Everything besides Creative Suite is pretty much good enough as the free version now aside from your development machine operating system, which is generally more affordable then ever for Mac or Windows. Having a big team paying for the nicer features of Visual Studio is extremely expensive, but then the labor costs are still way more. You might not always be to afford/justify staying on the latest version, so then you'd wish you had used some other language potentially where you don't need to keep paying to use it.
You might have to deal with old software issues, old os issues longer the proprietary way. My open source stuff is always latest version on development and production and it's pretty sweet. My Windows and Adobe stuff is usually on a slightly older version and they have more problems because of that. For example, Adobe Photoshop CS5 on Windows 8 requires the hardware acceleration to be reduced to basic settings and Dreamweaver CS5 is fairly unstable for me with CFML files (Odd that PHP/html/js/css files never crash it though). Illustrator is losing my workspace settings sometimes. Pretty annoying for software I paid so much for.
Debugging / OOP Tools for CFML are weaker, but not critical to productivity.
Free CFML tools are currently behind tools for other platforms and Railo debugger is not free, so it's somewhat incomplete in comparison to PHP and other languages on the tools side. However, CFML is so easy for me, that I get by using just Dreamweaver. I never ran debugging sessions on Coldfusion (debugging is included) or Railo (requires fusiondebug license).
Someone who can program well might choose ASP.NET or Java since they can do all their geek concerns so much better. Or perhaps another dynamic language built on top of their virtual machine which lets you integrate with them like CFML does. I don't need to explain why ASP.NET or Java are "better", go read someone else's blog for that. Nearly everything including CFML is built to run on the CLR or Java for good reasons.
A language by itself doesn't define whether your business thrives or not
Making money really isn't about elegant code or languages. It's about meeting customer expectations, deadlines and making some profit. The languages and frameworks aren't going to build the app for you. It's quite painful to build code in more verbose / technical languages - you are often only doing it to gain performance and scalability benefits or to tap into hardware APIs. Every time you add complexity, you are adding a lot more time to debug and make progress.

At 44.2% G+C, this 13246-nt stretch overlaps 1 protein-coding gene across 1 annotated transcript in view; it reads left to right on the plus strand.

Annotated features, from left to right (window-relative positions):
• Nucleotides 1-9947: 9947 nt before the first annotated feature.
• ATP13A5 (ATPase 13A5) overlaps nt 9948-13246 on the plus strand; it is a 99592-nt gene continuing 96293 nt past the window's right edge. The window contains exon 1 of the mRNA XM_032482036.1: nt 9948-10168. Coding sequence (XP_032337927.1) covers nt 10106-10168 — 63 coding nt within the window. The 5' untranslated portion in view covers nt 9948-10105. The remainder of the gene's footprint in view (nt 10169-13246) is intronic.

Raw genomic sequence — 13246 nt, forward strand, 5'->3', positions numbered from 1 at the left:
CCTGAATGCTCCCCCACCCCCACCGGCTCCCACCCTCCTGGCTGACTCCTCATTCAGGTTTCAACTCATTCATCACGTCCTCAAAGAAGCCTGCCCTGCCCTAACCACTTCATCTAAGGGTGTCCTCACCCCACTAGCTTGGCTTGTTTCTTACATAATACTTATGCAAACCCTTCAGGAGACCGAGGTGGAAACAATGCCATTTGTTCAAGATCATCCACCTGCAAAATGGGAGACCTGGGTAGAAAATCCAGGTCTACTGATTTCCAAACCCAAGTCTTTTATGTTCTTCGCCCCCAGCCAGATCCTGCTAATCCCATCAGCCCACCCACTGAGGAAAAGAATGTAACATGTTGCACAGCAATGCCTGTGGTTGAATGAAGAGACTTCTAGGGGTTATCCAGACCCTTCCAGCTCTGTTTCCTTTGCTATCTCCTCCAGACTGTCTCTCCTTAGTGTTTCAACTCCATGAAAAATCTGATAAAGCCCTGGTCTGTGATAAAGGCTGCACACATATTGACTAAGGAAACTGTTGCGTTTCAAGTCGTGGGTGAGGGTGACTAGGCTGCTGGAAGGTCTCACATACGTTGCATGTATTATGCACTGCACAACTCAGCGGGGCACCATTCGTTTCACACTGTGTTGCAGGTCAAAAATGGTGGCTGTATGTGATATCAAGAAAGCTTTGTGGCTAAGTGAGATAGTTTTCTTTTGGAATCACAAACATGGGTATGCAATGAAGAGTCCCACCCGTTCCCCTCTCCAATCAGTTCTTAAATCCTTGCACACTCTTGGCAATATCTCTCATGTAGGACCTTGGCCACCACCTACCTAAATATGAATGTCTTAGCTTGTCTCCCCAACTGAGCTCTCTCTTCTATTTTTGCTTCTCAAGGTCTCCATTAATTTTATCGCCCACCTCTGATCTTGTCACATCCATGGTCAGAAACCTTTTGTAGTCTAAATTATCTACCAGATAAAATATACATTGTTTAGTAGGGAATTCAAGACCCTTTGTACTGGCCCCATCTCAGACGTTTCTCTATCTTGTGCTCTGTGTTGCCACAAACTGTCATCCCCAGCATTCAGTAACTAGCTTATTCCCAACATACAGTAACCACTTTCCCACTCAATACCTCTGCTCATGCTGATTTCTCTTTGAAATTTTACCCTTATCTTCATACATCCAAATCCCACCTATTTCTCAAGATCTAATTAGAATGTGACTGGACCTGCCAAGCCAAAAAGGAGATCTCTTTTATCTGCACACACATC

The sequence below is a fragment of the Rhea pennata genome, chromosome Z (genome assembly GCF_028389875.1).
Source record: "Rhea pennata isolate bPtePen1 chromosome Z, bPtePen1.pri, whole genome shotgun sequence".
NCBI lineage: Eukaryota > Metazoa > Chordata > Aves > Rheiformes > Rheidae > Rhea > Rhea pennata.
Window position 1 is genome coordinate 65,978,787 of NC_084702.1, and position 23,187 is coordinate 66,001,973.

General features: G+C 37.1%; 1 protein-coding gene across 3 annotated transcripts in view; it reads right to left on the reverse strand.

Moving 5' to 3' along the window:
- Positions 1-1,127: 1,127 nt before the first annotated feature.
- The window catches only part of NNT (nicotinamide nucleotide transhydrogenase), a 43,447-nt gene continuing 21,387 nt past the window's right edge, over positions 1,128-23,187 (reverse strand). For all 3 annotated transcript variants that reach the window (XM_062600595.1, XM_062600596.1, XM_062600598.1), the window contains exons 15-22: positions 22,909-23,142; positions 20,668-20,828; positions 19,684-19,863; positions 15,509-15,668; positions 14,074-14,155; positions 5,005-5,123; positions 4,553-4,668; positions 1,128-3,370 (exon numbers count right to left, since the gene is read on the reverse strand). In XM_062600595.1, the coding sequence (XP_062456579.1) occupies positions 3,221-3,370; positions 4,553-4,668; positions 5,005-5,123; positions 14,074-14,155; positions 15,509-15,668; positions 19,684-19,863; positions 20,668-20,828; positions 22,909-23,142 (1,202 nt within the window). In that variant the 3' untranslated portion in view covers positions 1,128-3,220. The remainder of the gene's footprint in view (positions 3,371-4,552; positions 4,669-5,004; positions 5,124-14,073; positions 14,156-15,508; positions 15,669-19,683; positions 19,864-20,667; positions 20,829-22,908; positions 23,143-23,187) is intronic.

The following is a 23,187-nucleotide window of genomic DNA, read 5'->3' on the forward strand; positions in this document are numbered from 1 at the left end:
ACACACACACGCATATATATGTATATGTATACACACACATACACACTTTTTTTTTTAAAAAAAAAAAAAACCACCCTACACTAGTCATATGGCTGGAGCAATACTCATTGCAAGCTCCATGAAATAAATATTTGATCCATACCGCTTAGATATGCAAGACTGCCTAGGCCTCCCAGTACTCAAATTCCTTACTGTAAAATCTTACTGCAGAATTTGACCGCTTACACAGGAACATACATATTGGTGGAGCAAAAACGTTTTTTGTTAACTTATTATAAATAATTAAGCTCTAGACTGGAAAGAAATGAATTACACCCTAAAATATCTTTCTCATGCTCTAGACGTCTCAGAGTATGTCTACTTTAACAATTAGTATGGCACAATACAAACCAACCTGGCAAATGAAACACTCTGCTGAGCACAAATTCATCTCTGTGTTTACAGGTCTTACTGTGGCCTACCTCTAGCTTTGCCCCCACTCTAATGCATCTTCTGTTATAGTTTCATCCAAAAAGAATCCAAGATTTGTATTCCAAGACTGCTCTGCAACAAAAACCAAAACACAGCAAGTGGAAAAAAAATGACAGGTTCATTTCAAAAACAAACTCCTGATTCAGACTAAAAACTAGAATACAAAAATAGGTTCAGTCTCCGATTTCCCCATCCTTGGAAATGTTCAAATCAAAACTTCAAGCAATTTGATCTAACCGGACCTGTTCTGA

Another language would be cripplingly slow for me to use after having been used to the rapid pace of CFML for so many years. I'd be spending a lot more time on geek concerns instead of writing code. Perhaps once my core library is done in the new language, it will be easier again, but its hard to justify spending years to get there for what may only be a little bit faster performance and more elegant code.
Hiring a CFML expert is hard, but do you really need one?
Sure, there may be fewer experienced CFML developers available to hire now, but anyone who claims to know programming should know CFML with a very short learning curve. It will most likely only be an issue the first 2 weeks, and then they'll be productive. Your business will not die because you asked someone to use a different language then they are used to. Now other developers may feel like this is a waste of time to them to not use PHP or something else because it doesn't help their "career"/"resume" as much, but they should be thinking about helping your business if they are going to be an employee. You should try to create an environment where they are excited to work on your project. Will a non-CFML developer quit because you asked him to write CFML? I'm not sure.